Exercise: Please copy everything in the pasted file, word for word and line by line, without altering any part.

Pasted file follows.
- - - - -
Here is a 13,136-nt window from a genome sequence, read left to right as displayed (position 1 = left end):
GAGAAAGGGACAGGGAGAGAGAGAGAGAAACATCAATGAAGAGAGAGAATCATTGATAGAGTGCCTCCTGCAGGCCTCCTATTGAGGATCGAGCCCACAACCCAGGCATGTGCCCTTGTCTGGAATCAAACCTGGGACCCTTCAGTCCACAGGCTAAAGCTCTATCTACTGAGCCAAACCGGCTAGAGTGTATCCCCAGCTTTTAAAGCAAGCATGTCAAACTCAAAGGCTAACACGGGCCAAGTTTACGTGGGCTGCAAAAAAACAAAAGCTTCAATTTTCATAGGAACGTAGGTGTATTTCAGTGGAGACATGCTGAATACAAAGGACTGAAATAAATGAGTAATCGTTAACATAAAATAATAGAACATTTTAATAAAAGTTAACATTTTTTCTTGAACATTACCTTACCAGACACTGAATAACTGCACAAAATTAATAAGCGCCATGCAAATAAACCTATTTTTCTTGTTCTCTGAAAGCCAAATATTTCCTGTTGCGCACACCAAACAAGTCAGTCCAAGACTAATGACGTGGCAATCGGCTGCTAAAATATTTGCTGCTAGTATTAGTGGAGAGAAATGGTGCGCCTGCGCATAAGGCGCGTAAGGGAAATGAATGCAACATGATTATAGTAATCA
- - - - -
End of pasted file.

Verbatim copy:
Here is a 13,136-nt window from a genome sequence, read left to right as displayed (position 1 = left end):
GAGAAAGGGACAGGGAGAGAGAGAGAGAAACATCAATGAAGAGAGAGAATCATTGATAGAGTGCCTCCTGCAGGCCTCCTATTGAGGATCGAGCCCACAACCCAGGCATGTGCCCTTGTCTGGAATCAAACCTGGGACCCTTCAGTCCACAGGCTAAAGCTCTATCTACTGAGCCAAACCGGCTAGAGTGTATCCCCAGCTTTTAAAGCAAGCATGTCAAACTCAAAGGCTAACACGGGCCAAGTTTACGTGGGCTGCAAAAAAACAAAAGCTTCAATTTTCATAGGAACGTAGGTGTATTTCAGTGGAGACATGCTGAATACAAAGGACTGAAATAAATGAGTAATCGTTAACATAAAATAATAGAACATTTTAATAAAAGTTAACATTTTTTCTTGAACATTACCTTACCAGACACTGAATAACTGCACAAAATTAATAAGCGCCATGCAAATAAACCTATTTTTCTTGTTCTCTGAAAGCCAAATATTTCCTGTTGCGCACACCAAACAAGTCAGTCCAAGACTAATGACGTGGCAATCGGCTGCTAAAATATTTGCTGCTAGTATTAGTGGAGAGAAATGGTGCGCCTGCGCATAAGGCGCGTAAGGGAAATGAATGCAACATGATTATAGTAATCA